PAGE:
Climbing the walls

 
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The UK indoor climbing market is scaling new heights.

The Association of British Climbing Walls (ABC) estimate that over a million people climbed indoors in 2017, with more adults regularly participating in climbing and mountaineering than football.

Growth shows no sign of slowing: climbing wall visits were up 16% in 2018 and are expected to rise by a further 12% this year. The strong momentum behind this market is set to continue, with new sites opening across the country and competitive climbing appearing at the Olympics in Tokyo in 2020.

Climbing's recent surge in popularity can be explained through its close alignment with many of the key trends impacting the sports and outdoor industries.

Inclusive
The skills required for climbing value flexibility and technique as much as strength. As a result, climbing eschews the macho and exclusive impression of traditional gyms, providing a welcoming and inclusive environment. Climbing walls cater to a broad range of ages and offer an activity that can engage the whole family. In particular, climbing offers a fun and engaging way for children to exercise: the growth of child-friendly operators such as Clip n Climb (seen above) mean that around 400,000 under-18s are currently climbing under supervision in the UK.

Alternative fitness
Climbing taps into a growing interest in alternative exercise, rejecting the confines of the traditional gym and embracing activity specific movements and the great outdoors. There has been an explosion in fitness classes covering everything from pole dancing to parkour, while activities such as Tough Mudder and Be Military Fit have grown in popularity for their combination of extreme exercise and outdoor focus. Climbing appeals to both of these trends – the act of climbing is a natural movement synonymous with the evolution of mankind, while scaling indoor walls act as a segue to tackling real cliffs in the great outdoors.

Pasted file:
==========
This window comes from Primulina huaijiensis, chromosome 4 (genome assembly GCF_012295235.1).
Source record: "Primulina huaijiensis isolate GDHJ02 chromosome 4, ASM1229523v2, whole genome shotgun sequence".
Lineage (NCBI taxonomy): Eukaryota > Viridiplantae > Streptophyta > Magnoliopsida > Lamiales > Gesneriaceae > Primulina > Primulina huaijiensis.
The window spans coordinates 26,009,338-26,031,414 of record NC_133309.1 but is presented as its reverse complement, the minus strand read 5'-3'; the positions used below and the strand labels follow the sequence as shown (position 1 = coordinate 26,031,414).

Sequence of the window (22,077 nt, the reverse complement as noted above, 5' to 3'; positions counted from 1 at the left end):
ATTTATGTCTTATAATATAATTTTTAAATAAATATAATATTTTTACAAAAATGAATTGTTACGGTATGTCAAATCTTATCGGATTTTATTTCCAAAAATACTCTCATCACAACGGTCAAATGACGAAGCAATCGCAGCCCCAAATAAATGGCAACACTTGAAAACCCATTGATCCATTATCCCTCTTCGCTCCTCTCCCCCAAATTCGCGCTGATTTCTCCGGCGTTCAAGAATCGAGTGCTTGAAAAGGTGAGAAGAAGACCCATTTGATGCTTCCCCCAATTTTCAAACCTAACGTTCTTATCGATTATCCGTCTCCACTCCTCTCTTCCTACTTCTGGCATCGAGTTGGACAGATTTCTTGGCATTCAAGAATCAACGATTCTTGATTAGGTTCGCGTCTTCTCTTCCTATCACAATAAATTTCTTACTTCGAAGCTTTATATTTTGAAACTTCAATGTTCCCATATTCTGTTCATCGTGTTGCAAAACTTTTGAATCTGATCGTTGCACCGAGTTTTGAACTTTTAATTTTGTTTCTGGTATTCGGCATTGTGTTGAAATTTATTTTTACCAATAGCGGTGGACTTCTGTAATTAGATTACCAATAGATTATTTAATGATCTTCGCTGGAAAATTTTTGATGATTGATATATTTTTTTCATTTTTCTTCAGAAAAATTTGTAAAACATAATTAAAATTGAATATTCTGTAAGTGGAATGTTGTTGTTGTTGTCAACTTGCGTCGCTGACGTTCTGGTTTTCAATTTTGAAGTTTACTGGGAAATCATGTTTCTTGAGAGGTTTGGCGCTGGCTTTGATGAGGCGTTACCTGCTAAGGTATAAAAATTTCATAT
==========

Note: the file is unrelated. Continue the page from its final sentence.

Social
The gap between working out and socialising has never been narrower. The popularity of group activities such as Crossfit and Psycle have emphasised the importance of the collective, that who you work out with, and the wider benefits this brings, is almost as important as the activity itself. The social nature of climbing is perfectly aligned with this. The floors of climbing centres are a buzz of conversation, as climbers exchange tips and get to meet like-minded new friends. Climbing centres themselves are often community hubs, offering wider services such as cafes, bars and social areas where members can hang out and socialise when they are not climbing.

Despite the recent surge in interest, the UK climbing market is still at a nascent stage. There are few established multi-site operators of scale, presenting opportunity for a market leading brand to emerge, either through organic growth or M&A. Investors have begun to look at the sector with interest: NVM recently invested £3m in The Climbing Hangar, an operator with 4 climbing walls across the UK and plans to rollout further. The scale of opportunity is evident: Clip n Climb, a New Zealand based franchise known for its eye-catching child-friendly walls, now has over 40 sites in the UK and 250 worldwide.

In 2015, a Bloomberg article referred to the indoor climbing market as a "quietly expanding exercise industry ripe for a Crossfit-like explosion." While this explosion has not yet materialised, the fuse has definitely been lit.

Edmund FitzGerald